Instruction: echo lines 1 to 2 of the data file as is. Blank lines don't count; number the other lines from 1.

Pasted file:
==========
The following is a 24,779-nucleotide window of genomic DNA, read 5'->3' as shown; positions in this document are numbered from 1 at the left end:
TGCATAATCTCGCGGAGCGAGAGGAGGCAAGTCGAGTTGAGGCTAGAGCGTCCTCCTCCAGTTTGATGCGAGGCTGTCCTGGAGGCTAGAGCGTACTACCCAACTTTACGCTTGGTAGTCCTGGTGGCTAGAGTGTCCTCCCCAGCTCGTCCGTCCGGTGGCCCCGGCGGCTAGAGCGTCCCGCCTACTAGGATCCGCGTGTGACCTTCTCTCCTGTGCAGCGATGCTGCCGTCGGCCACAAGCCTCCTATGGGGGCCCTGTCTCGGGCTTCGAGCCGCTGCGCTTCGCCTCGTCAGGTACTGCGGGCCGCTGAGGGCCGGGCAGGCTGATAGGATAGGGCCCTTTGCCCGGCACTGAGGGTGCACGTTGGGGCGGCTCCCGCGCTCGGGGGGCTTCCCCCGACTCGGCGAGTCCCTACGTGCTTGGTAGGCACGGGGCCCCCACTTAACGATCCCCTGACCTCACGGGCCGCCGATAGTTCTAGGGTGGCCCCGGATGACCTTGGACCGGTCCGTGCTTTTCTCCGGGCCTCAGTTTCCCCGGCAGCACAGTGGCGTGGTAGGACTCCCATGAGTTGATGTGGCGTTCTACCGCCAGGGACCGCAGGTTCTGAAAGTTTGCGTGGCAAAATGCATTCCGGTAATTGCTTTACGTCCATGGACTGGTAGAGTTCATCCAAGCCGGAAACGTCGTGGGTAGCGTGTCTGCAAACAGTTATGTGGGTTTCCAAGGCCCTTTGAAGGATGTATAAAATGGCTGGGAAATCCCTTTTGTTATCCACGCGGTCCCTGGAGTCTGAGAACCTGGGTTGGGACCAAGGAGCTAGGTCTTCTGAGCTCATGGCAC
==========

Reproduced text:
The following is a 24,779-nucleotide window of genomic DNA, read 5'->3' as shown; positions in this document are numbered from 1 at the left end:
TGCATAATCTCGCGGAGCGAGAGGAGGCAAGTCGAGTTGAGGCTAGAGCGTCCTCCTCCAGTTTGATGCGAGGCTGTCCTGGAGGCTAGAGCGTACTACCCAACTTTACGCTTGGTAGTCCTGGTGGCTAGAGTGTCCTCCCCAGCTCGTCCGTCCGGTGGCCCCGGCGGCTAGAGCGTCCCGCCTACTAGGATCCGCGTGTGACCTTCTCTCCTGTGCAGCGATGCTGCCGTCGGCCACAAGCCTCCTATGGGGGCCCTGTCTCGGGCTTCGAGCCGCTGCGCTTCGCCTCGTCAGGTACTGCGGGCCGCTGAGGGCCGGGCAGGCTGATAGGATAGGGCCCTTTGCCCGGCACTGAGGGTGCACGTTGGGGCGGCTCCCGCGCTCGGGGGGCTTCCCCCGACTCGGCGAGTCCCTACGTGCTTGGTAGGCACGGGGCCCCCACTTAACGATCCCCTGACCTCACGGGCCGCCGATAGTTCTAGGGTGGCCCCGGATGACCTTGGACCGGTCCGTGCTTTTCTCCGGGCCTCAGTTTCCCCGGCAGCACAGTGGCGTGGTAGGACTCCCATGAGTTGATGTGGCGTTCTACCGCCAGGGACCGCAGGTTCTGAAAGTTTGCGTGGCAAAATGCATTCCGGTAATTGCTTTACGTCCATGGACTGGTAGAGTTCATCCAAGCCGGAAACGTCGTGGGTAGCGTGTCTGCAAACAGTTATGTGGGTTTCCAAGGCCCTTTGAAGGATGTATAAAATGGCTGGGAAATCCCTTTTGTTATCCACGCGGTCCCTGGAGTCTGAGAACCTGGGTTGGGACCAAGGAGCTAGGTCTTCTGAGCTCATGGCAC